All the adsorption process obeyed Langmuir equilibrium isotherm. The linear regression values are close to unity and subsequently the Langmuir constant values, KL, increase with the maximum adsorption capacity values. Also, the adsorption kinetics fitted pseudo-second order. It is worth noting that the adsorption of Methylene Blue by PCL portrayed Weber–Morris intraparticle diffusion model. The model was developed in 1962 for the analysis of the adsorption kinetics. The model can be written as follows [70]:
$$q_{t} = K_{id} t^{{\frac{1}{2}}} + C$$
where \(q_{t}\) is the adsorption capacity at any time (mg/g), \(K_{id}\) is the intraparticle diffusion rate constant (mg/gmin½), \(t\) is the time taken for the adsorption process (min) and \(C\) is a constant for the any experiment (mg/g). When a graph of \(q_{t}\) is plotted against \(t^{{\frac{1}{2}}}\), a linear graph is obtained with regression linear coefficient, R2, close to unity. The gradient of the graph reveals the intraparticle diffusion rate constant, \(K_{id}\). Figure 4 represents the Weber-Morris intraparticle diffusion model for the adsorption of Methylene Blue by PCL [65].
Fig. 4

The Weber–Morris intraparticle diffusion model for the adsorption of Methylene Blue by PCL [65]

The adsorption of Methylene Blue by PCL is divided into three stages because when a graph of \(q_{t}\) is plotted against \(t^{{\frac{1}{2}}}\), multiple linearity is obtained. The first linearity (first stage) represents the adsorption of Methylene Blue at the boundary layer. The second linearity (second stage) describes the diffusion of Methylene Blue into the pore of the adsorbent. The linear graph plotted at this stage is used to calculate the intraparticle diffusion rate constant, \(K_{id}\) (2.3 mg/gmin½ at 50 mg/L). The intraparticle diffusion will be extended until the adsorbent attained equilibrium (adsorbent is saturated with adsorbate) which is also known as third stage.

6 Babassu coconut

The activated carbon prepared by using babassu coconut (ACBC) obtained from Tobasa Bioindustrial Babaçu S.A company was used as received. It has been used to adsorb tartrazine yellow dye (anionic) which is also known as trisodium (4E)-5-oxo-1-(4-sulfonatophenyl)-4-[(4-sulfonatophenyl)hydrazono]-3-pyrazolecarboxylate as shown in Figure A6, Supporting Information. The adsorption process in an endothermic reaction because the ΔH° value is 39.06 kJ/mol. The suitable pH for the adsorption of tartrazine is 3, which is in well agreement with the theory. Generally, an anionic (negatively charged) dye constructs electrostatic attraction with H3O+ ions at acidic condition. It requires 12 h contact time to achieve equilibrium. ACBC is capable in adsorbing 31.10 mg/g of tartrazine at 298 K owing to its spontaneity (ΔG° = − 3.5878 kJ/mol) and highly disorder arrangement of atoms (ΔS° = 146.27 J/mol K). The adsorption of tartrazine by ACBC met Freundlich isotherm and it is highly favorable because the R2 and n values are 0.9796 and 1.3473, respectively as well as KF equals to 2.84 L/mg. Likewise, the adsorption of tartrazine by ACBC comply with the pseudo-second order because the qe theoretical (3.80 mg/g) is approximate to the qe actual (3.66 mg/g). Also, the R2 are close to unity (0.9646) along with k2 equals to 0.0039 g/mg min, respectively.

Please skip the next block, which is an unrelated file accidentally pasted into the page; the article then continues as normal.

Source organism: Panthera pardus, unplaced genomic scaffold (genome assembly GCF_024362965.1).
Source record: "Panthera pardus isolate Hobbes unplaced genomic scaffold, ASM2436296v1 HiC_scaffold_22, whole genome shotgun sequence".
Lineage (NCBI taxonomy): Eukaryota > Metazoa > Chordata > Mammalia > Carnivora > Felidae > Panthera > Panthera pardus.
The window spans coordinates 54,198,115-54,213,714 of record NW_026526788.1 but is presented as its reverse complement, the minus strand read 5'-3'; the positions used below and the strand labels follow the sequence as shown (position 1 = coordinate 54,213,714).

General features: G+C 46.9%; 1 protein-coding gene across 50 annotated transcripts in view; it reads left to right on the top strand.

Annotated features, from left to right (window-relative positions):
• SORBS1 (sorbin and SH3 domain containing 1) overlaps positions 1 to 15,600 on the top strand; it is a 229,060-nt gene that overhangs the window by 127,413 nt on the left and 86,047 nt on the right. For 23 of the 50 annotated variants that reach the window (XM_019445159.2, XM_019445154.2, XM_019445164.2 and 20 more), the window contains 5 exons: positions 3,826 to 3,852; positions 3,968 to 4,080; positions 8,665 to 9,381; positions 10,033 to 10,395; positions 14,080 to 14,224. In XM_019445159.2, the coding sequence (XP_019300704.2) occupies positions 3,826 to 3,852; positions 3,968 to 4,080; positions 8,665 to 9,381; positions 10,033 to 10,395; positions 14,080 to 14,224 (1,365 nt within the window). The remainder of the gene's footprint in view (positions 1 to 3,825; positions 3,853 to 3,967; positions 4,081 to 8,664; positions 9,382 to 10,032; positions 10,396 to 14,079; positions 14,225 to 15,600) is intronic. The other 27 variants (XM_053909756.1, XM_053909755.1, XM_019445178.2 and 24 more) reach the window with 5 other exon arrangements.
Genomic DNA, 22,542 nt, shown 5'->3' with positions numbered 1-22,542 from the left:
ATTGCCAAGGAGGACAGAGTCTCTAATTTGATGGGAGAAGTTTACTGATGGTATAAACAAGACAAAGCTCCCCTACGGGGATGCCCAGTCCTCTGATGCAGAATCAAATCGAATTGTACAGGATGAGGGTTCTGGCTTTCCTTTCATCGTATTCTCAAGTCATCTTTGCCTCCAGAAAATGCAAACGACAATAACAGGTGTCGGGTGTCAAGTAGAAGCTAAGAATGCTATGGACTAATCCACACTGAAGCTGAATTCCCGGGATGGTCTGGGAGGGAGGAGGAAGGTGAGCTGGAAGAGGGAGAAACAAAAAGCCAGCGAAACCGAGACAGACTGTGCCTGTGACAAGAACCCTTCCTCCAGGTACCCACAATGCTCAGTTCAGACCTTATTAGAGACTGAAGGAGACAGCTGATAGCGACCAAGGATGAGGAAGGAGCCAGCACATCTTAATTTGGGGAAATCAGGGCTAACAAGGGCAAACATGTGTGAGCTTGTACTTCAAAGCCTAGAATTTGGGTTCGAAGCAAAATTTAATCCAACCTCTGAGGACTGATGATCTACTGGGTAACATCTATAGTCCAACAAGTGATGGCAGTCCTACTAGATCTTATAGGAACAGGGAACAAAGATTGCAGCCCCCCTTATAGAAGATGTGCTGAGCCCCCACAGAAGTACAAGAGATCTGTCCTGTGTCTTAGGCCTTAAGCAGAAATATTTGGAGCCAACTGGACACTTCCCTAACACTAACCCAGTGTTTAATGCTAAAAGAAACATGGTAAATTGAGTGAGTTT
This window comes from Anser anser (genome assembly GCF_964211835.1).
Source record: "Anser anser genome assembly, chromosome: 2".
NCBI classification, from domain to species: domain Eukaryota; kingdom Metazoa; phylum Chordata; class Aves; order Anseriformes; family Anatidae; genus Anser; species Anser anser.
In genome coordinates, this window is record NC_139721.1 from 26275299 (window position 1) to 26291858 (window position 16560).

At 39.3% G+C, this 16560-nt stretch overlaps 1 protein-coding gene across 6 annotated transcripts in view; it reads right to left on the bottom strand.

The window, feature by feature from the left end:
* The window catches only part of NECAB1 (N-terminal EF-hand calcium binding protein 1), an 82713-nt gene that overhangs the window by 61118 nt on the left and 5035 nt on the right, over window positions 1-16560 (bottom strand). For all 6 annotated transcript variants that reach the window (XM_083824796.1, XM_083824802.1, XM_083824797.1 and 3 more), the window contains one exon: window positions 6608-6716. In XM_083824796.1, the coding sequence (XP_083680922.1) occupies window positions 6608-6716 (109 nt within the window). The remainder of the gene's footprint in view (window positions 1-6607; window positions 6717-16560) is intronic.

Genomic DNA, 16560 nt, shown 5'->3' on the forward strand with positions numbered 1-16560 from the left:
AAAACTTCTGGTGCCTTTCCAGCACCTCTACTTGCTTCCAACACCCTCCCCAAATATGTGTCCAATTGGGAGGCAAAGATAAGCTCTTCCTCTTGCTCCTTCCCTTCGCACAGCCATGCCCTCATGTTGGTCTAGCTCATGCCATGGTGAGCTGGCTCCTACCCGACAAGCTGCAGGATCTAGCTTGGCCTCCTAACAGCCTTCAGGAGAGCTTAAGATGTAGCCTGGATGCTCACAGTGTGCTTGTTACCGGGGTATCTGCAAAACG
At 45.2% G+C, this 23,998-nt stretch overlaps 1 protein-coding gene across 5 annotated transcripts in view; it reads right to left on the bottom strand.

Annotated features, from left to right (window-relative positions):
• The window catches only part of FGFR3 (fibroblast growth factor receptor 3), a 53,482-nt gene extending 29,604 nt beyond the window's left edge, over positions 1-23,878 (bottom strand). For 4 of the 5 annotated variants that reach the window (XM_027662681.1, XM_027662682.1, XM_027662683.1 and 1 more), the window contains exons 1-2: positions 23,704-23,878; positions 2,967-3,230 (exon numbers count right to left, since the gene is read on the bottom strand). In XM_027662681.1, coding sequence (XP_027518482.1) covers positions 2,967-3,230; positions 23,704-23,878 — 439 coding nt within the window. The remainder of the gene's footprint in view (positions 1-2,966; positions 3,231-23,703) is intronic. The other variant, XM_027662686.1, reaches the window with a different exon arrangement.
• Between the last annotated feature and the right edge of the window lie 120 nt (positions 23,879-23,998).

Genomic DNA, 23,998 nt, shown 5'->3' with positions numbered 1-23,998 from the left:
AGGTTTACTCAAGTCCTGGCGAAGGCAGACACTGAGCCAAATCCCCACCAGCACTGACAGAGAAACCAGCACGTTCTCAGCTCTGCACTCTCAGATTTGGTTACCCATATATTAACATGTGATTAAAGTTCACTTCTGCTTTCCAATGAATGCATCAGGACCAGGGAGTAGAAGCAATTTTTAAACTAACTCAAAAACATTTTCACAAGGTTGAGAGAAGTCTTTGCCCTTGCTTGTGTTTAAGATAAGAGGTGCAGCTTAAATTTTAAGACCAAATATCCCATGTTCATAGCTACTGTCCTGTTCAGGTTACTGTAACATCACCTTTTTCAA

7 Green coconut mesocarp

Green coconut mesocarp is a young coconut shell which is not treated and was used to adsorp Remazol Golden Yellow RNL–150% (RGY), anionic dye by Nascimento et al. (2016) [71]. The chemical structure of Remazol Golden Yellow RNL–150% (RGY) is shown in Figure A7, Supporting Information. The dye unites harmoniously with protons on the adsorbent via electrostatic synergistic in acidic condition. As such, the optimum pH for the adsorption process is 2 and the green coconut mesocarp successfully adsorbed 9.6 mg/g at 298 K. The data for adsorption process fits Freundlich isotherm with R2 value of 0.995. The adsorption process is favored because the n and KF are equals to 2.3 and 1.8 L/mg. The analyzed data revealed that the rate-determining step satisfied pseudo-second order with R2 value equals to 0.976. In fact, both the theoretical and actual qe are identical (7.7 mg/g) along with k2 equals to 0.031 g/mg min.

8 Coconut coir dust

Coconut coir dust (brown, spongy particle) is produced after the extraction of fibre from the coconut husk. It composed mainly lignins and tannins apart from cellulose, pentosane and furfural. It has been explored for the media for containerized crop production instead of waste materials. In the studies carried out, (Etim et al., 2016) did not modify the coconut coir dust whereas (Ikhazuangbe et al., 2017) carbonized and activated the coconut fiber at 400 °C and 800 °C, respectively [72, 73]. The performances of the unmodified and modified coconut coir dust towards Methylene Blue and Erythrosine, respectively are shown in Table 3.
Table 3

Performances of unmodified and modified coconut coir dust towards Methylene Blue and Erythrosine, respectively

Characteristics

Adsorbents

Coconut coir dust [72]

Coconut fiber [73]

Adsorbate

Methylene Blue

Erythrosine or Acid Red